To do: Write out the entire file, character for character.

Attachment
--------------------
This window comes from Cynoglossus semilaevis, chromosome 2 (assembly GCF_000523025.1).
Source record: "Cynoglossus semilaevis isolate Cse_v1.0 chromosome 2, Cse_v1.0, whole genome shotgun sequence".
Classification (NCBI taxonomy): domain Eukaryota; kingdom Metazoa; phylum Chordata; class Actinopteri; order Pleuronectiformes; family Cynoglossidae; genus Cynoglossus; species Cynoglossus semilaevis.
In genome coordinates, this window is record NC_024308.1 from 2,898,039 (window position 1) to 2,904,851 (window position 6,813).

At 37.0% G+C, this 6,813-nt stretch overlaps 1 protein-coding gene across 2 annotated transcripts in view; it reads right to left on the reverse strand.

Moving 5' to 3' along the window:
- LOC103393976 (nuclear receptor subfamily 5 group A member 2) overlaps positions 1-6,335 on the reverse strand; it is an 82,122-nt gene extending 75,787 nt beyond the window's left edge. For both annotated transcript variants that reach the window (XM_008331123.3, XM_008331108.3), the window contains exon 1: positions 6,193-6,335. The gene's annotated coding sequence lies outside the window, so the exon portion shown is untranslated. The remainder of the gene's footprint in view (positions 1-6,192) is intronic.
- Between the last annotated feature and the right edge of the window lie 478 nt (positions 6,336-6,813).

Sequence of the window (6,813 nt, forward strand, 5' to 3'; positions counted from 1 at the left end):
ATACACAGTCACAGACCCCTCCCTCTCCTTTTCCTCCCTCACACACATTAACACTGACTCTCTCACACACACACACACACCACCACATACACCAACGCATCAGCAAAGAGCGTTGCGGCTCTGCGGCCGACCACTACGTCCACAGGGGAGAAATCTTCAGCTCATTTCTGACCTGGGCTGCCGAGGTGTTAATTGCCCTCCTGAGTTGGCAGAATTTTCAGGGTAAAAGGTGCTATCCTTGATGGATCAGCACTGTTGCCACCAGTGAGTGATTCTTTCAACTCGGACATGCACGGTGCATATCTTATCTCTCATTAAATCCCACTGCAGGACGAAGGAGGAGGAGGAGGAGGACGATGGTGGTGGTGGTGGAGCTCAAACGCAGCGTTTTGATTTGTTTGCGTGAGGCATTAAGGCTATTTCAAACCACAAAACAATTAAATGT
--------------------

This window comes from Cynoglossus semilaevis, chromosome 2 (assembly GCF_000523025.1).
Source record: "Cynoglossus semilaevis isolate Cse_v1.0 chromosome 2, Cse_v1.0, whole genome shotgun sequence".
Classification (NCBI taxonomy): domain Eukaryota; kingdom Metazoa; phylum Chordata; class Actinopteri; order Pleuronectiformes; family Cynoglossidae; genus Cynoglossus; species Cynoglossus semilaevis.
In genome coordinates, this window is record NC_024308.1 from 2,898,039 (window position 1) to 2,904,851 (window position 6,813).

At 37.0% G+C, this 6,813-nt stretch overlaps 1 protein-coding gene across 2 annotated transcripts in view; it reads right to left on the reverse strand.

Moving 5' to 3' along the window:
- LOC103393976 (nuclear receptor subfamily 5 group A member 2) overlaps positions 1-6,335 on the reverse strand; it is an 82,122-nt gene extending 75,787 nt beyond the window's left edge. For both annotated transcript variants that reach the window (XM_008331123.3, XM_008331108.3), the window contains exon 1: positions 6,193-6,335. The gene's annotated coding sequence lies outside the window, so the exon portion shown is untranslated. The remainder of the gene's footprint in view (positions 1-6,192) is intronic.
- Between the last annotated feature and the right edge of the window lie 478 nt (positions 6,336-6,813).

Sequence of the window (6,813 nt, forward strand, 5' to 3'; positions counted from 1 at the left end):
ATACACAGTCACAGACCCCTCCCTCTCCTTTTCCTCCCTCACACACATTAACACTGACTCTCTCACACACACACACACACCACCACATACACCAACGCATCAGCAAAGAGCGTTGCGGCTCTGCGGCCGACCACTACGTCCACAGGGGAGAAATCTTCAGCTCATTTCTGACCTGGGCTGCCGAGGTGTTAATTGCCCTCCTGAGTTGGCAGAATTTTCAGGGTAAAAGGTGCTATCCTTGATGGATCAGCACTGTTGCCACCAGTGAGTGATTCTTTCAACTCGGACATGCACGGTGCATATCTTATCTCTCATTAAATCCCACTGCAGGACGAAGGAGGAGGAGGAGGAGGACGATGGTGGTGGTGGTGGAGCTCAAACGCAGCGTTTTGATTTGTTTGCGTGAGGCATTAAGGCTATTTCAAACCACAAAACAATTAAATGT